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June 27 2013


Landfill Folly & What Industries are Doing to Correct It

More than 3000 operating landfills in the US process tons of waste - much of which is hazardous  and/or could be recycled By Andrew Anderson

The amount of trash that the United States produces is staggering. There are more than 3,000 operating landfills and more than 10,000 abandoned landfills in the U.S., according to Zero Waste America. Industry leaders are focusing on improving manufacturing standards and processes that lessen the burden and create more sustainable products for today and our future.

What’s in the Landfill?

The unintended consequence of manufacturing materials, such as plastic, is the vast amount of space that slowly decaying material requires. The Environmental Protection Agency says plastics accounted for nearly 13 percent of the municipal solid waste stream in 2011. Many suggest that plastic, along with rubber and Styrofoam, will take centuries to decompose. Many scientists agree that a significant amount of hazardous material escapes through leaking landfill liners, but it’s difficult to accurately measure the full impact. Landfills located near lakes and streams could potentially allow chemicals and gases to seep into ground water and enter the food chain through marine animals. While landfill operators and environmental advocates look for efficient liner mechanisms to control leachate, which is a solid-containing liquid that is generated when groundwater “percolates” through solid waste, industries are searching for innovative ways to manage and reduce harmful effects of their products.

Rubber: What is the Industry Doing Today?

Tires don’t decompose, and it is expensive to collect and repurpose tires. They are heavy, take up a lot of room and are not easily broken down into other materials. Thirty-five states charge disposal fees to offset the expense of collection, storage and processing, TireBuyer.com has stated. The company makes efforts to sell tires that are manufactured using sustainable materials and manufacturing processes. Kumho Tires is one brand that is incorporating more eco-friendly manufacturing into their business plan; reducing air pollution and incorporating oil-free processing procedures.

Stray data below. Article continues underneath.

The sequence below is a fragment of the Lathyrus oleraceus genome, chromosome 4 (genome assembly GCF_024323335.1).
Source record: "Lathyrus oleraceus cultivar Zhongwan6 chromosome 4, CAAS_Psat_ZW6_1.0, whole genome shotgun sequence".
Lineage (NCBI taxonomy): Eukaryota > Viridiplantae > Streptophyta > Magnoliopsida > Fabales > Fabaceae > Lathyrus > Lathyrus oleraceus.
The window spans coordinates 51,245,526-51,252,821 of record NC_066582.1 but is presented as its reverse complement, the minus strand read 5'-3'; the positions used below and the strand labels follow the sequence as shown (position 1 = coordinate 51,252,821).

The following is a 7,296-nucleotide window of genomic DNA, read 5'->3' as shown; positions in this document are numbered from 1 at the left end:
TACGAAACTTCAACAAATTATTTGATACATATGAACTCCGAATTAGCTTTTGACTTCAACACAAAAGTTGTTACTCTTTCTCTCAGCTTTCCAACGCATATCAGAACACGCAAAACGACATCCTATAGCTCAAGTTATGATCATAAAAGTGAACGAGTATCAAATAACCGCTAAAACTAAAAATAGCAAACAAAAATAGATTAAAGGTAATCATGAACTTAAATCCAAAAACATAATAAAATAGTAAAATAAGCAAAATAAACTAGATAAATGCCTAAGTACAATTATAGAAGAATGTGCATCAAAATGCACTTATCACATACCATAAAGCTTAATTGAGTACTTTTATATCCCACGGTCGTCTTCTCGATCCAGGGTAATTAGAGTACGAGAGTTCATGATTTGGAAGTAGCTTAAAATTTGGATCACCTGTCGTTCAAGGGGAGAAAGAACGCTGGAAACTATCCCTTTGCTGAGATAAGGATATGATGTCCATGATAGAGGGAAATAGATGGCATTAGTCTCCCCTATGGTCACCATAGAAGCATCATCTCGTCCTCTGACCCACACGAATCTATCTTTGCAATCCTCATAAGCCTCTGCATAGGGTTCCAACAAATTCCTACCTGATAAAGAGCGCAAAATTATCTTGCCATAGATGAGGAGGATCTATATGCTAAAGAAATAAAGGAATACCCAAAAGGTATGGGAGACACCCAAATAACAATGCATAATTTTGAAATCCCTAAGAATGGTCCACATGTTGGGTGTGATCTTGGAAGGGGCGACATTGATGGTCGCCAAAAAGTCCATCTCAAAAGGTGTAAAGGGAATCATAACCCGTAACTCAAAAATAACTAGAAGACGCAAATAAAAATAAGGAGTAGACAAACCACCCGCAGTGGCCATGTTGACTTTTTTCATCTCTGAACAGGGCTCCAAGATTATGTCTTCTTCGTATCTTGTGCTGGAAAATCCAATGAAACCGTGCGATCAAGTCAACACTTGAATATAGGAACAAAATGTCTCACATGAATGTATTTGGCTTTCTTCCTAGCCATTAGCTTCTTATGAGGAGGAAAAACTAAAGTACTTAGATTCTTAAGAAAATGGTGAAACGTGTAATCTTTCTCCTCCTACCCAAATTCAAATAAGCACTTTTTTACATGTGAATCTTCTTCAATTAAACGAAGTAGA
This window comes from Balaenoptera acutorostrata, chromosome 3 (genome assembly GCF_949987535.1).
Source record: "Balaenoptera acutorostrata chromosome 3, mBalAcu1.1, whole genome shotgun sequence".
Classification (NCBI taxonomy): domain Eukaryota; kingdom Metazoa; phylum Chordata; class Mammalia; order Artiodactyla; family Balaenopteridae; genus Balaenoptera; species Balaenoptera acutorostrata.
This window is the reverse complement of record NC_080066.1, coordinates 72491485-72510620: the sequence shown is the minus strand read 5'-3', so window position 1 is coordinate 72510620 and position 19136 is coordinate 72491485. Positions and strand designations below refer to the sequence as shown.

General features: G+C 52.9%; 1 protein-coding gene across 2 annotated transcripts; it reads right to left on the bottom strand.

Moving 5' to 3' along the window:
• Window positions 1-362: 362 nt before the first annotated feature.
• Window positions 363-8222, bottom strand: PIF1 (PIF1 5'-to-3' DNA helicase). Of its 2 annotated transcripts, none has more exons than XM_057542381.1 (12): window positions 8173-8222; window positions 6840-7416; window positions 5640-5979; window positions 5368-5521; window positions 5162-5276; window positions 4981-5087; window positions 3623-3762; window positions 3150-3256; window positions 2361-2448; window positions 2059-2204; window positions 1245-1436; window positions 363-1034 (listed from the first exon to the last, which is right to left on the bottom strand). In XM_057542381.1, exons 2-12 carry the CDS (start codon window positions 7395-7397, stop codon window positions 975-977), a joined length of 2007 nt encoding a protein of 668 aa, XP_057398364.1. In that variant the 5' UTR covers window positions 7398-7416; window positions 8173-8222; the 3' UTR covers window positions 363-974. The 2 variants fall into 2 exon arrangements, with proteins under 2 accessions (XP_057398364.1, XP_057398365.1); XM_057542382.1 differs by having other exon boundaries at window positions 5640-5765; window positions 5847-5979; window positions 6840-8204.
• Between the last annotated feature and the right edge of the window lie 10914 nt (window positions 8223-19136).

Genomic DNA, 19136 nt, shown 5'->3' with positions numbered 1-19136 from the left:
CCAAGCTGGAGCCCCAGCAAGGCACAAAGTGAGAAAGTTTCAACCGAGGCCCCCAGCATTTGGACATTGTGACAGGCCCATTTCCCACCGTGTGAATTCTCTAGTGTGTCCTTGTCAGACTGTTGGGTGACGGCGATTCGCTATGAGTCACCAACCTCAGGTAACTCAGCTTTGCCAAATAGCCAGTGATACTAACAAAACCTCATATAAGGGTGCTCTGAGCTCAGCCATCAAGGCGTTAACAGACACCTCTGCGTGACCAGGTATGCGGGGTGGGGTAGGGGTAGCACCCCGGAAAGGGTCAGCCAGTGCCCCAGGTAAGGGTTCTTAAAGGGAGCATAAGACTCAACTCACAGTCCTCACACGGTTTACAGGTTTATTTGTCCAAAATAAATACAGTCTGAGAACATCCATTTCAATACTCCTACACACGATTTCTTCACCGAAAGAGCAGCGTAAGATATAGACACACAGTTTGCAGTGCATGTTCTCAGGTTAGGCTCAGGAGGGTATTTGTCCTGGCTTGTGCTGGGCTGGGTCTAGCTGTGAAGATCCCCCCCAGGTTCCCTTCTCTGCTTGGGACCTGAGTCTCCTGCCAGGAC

Electronic Industry Contributions and Solutions

The EPA estimates that more than 150 million pieces of e-waste find their way into the landfill every year. To offset this huge impact and encourage more consumers to recycle old digital equipment and related waste, Dell provides opportunities for recycling that include scrubbing information from hard drives, refurbishing equipment for continued use and connecting consumers to non-profit organizations that put used computer equipment in schools and other public agencies. Dell also offers a free mail-back service for any brand of equipment and ink cartridges.

Styrofoam Products

Hasswell, a manufacturing company based in China, makes machines that reduce size and volume of Styrofoam and other material waste. Its equipment is designed to handle cardboard with balers, densifiers for Styrofoam, shredders for plastic bottles and crushers for glass. Its website reports that 1,369 tons of Styrofoam enter landfills every year and burning Styrofoam products releases more than four dozen harmful chemicals. Sun exposure also releases harmful chemicals from this non-biodegradable substance.


Andy lives in San Jose, Calif., is a full-time surf rat and a part-time photographer and journalist.

The post Landfill Folly & What Industries are Doing to Correct It appeared first on Global Warming is Real.

November 11 2011


Koch Brothers Behind Push To Dismantle EPA

During last week’s Americans For Prosperity (AFP) event, a common theme kept creeping into the speakers’ presentations: Dismantle the EPA. And as the major funders of AFP, Charles and David Koch are the ones pulling the strings of the American elected officials who keep clamoring for an end to all environmental protections.